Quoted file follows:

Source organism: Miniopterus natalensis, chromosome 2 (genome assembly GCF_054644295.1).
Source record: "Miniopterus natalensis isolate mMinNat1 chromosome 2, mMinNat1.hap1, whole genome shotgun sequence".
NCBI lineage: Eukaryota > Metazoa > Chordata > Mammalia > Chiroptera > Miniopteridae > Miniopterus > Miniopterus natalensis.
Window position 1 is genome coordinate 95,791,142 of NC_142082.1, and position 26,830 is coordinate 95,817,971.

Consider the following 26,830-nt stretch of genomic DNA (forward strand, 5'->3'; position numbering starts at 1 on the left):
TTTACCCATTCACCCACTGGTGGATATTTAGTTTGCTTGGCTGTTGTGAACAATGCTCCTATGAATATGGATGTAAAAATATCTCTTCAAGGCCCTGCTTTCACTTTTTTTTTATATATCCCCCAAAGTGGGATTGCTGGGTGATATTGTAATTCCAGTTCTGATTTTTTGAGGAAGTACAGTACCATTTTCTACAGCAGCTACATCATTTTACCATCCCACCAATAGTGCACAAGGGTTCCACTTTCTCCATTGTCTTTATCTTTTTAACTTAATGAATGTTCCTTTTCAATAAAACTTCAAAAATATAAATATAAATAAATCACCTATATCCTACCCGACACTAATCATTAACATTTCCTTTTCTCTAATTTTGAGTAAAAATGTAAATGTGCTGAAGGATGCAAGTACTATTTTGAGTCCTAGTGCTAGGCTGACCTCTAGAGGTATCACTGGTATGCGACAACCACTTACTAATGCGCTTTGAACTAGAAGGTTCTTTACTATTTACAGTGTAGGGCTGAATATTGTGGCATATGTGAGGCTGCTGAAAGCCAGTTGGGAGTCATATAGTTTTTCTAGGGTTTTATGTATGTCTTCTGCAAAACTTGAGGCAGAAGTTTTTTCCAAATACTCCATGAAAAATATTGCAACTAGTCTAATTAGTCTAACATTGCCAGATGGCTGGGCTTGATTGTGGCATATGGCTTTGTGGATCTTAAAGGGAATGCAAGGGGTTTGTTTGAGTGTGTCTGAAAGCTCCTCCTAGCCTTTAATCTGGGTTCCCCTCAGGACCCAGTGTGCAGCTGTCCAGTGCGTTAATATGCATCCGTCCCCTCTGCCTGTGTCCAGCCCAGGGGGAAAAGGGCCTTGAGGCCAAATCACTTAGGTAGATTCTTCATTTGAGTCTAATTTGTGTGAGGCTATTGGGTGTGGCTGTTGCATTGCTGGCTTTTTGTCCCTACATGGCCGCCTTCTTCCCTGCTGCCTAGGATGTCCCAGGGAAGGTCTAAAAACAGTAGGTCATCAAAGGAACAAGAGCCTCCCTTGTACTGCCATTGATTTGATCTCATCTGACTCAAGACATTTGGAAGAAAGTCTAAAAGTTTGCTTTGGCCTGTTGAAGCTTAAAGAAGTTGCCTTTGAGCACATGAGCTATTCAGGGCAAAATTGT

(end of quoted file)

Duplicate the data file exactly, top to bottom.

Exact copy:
Source organism: Miniopterus natalensis, chromosome 2 (genome assembly GCF_054644295.1).
Source record: "Miniopterus natalensis isolate mMinNat1 chromosome 2, mMinNat1.hap1, whole genome shotgun sequence".
NCBI lineage: Eukaryota > Metazoa > Chordata > Mammalia > Chiroptera > Miniopteridae > Miniopterus > Miniopterus natalensis.
Window position 1 is genome coordinate 95,791,142 of NC_142082.1, and position 26,830 is coordinate 95,817,971.

Consider the following 26,830-nt stretch of genomic DNA (forward strand, 5'->3'; position numbering starts at 1 on the left):
TTTACCCATTCACCCACTGGTGGATATTTAGTTTGCTTGGCTGTTGTGAACAATGCTCCTATGAATATGGATGTAAAAATATCTCTTCAAGGCCCTGCTTTCACTTTTTTTTTATATATCCCCCAAAGTGGGATTGCTGGGTGATATTGTAATTCCAGTTCTGATTTTTTGAGGAAGTACAGTACCATTTTCTACAGCAGCTACATCATTTTACCATCCCACCAATAGTGCACAAGGGTTCCACTTTCTCCATTGTCTTTATCTTTTTAACTTAATGAATGTTCCTTTTCAATAAAACTTCAAAAATATAAATATAAATAAATCACCTATATCCTACCCGACACTAATCATTAACATTTCCTTTTCTCTAATTTTGAGTAAAAATGTAAATGTGCTGAAGGATGCAAGTACTATTTTGAGTCCTAGTGCTAGGCTGACCTCTAGAGGTATCACTGGTATGCGACAACCACTTACTAATGCGCTTTGAACTAGAAGGTTCTTTACTATTTACAGTGTAGGGCTGAATATTGTGGCATATGTGAGGCTGCTGAAAGCCAGTTGGGAGTCATATAGTTTTTCTAGGGTTTTATGTATGTCTTCTGCAAAACTTGAGGCAGAAGTTTTTTCCAAATACTCCATGAAAAATATTGCAACTAGTCTAATTAGTCTAACATTGCCAGATGGCTGGGCTTGATTGTGGCATATGGCTTTGTGGATCTTAAAGGGAATGCAAGGGGTTTGTTTGAGTGTGTCTGAAAGCTCCTCCTAGCCTTTAATCTGGGTTCCCCTCAGGACCCAGTGTGCAGCTGTCCAGTGCGTTAATATGCATCCGTCCCCTCTGCCTGTGTCCAGCCCAGGGGGAAAAGGGCCTTGAGGCCAAATCACTTAGGTAGATTCTTCATTTGAGTCTAATTTGTGTGAGGCTATTGGGTGTGGCTGTTGCATTGCTGGCTTTTTGTCCCTACATGGCCGCCTTCTTCCCTGCTGCCTAGGATGTCCCAGGGAAGGTCTAAAAACAGTAGGTCATCAAAGGAACAAGAGCCTCCCTTGTACTGCCATTGATTTGATCTCATCTGACTCAAGACATTTGGAAGAAAGTCTAAAAGTTTGCTTTGGCCTGTTGAAGCTTAAAGAAGTTGCCTTTGAGCACATGAGCTATTCAGGGCAAAATTGT